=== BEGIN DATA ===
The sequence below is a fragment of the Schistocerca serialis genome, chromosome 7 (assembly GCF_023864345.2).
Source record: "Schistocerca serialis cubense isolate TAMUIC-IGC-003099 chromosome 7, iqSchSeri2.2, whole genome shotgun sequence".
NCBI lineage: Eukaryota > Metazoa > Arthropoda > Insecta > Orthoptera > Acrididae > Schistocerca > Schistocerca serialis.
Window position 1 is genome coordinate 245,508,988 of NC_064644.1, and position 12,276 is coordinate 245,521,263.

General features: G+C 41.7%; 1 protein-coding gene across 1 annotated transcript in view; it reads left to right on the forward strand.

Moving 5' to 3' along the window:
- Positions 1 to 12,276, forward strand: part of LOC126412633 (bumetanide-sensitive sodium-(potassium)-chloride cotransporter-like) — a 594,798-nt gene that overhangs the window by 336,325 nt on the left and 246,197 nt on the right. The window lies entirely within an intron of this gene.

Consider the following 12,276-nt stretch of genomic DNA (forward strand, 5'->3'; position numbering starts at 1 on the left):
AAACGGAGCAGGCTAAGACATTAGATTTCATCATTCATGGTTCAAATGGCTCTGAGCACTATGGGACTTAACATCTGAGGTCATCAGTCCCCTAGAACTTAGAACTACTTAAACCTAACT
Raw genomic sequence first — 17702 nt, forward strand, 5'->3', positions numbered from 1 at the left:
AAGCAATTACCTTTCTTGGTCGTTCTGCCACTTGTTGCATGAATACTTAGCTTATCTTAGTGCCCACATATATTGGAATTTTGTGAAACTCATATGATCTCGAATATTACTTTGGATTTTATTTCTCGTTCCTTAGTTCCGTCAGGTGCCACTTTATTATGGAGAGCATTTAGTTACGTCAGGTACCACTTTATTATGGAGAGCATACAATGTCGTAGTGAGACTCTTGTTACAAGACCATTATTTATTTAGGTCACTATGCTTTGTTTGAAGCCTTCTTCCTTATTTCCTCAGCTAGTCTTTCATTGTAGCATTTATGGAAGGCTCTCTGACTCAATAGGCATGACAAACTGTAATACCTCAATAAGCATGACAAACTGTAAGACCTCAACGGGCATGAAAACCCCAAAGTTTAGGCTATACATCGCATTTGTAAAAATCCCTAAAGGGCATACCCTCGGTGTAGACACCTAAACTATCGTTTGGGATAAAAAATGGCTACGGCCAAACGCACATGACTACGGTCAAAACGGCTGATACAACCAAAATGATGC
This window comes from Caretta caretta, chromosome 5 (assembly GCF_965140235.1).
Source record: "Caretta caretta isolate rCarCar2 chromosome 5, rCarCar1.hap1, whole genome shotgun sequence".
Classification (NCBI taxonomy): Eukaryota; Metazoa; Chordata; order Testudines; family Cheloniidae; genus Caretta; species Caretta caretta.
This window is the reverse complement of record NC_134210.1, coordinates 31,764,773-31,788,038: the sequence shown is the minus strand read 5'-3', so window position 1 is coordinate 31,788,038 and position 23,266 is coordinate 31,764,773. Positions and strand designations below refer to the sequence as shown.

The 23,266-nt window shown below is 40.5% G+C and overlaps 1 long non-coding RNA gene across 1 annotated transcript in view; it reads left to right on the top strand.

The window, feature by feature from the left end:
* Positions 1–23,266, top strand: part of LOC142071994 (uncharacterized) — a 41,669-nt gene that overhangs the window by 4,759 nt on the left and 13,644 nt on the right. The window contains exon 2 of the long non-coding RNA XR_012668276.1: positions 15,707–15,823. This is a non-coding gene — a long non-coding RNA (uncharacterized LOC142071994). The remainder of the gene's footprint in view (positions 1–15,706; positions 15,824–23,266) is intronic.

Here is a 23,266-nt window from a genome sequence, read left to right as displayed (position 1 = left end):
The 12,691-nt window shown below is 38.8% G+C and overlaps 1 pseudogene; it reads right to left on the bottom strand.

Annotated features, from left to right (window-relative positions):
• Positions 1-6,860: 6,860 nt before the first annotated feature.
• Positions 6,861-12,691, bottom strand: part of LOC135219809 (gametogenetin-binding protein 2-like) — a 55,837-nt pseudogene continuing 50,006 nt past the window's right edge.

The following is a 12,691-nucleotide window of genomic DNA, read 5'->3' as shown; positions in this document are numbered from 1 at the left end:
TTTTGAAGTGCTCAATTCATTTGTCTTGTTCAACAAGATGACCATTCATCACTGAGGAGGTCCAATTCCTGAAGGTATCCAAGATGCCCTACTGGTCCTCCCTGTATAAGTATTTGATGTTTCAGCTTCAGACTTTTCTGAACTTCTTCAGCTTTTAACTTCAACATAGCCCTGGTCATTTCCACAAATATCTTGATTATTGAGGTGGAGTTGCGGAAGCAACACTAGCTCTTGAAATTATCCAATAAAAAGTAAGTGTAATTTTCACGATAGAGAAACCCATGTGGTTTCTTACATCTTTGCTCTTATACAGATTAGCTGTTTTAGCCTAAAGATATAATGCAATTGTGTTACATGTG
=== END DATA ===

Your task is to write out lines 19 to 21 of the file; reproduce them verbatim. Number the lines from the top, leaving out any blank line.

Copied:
Here is a 23,266-nt window from a genome sequence, read left to right as displayed (position 1 = left end):
The 12,691-nt window shown below is 38.8% G+C and overlaps 1 pseudogene; it reads right to left on the bottom strand.

Annotated features, from left to right (window-relative positions):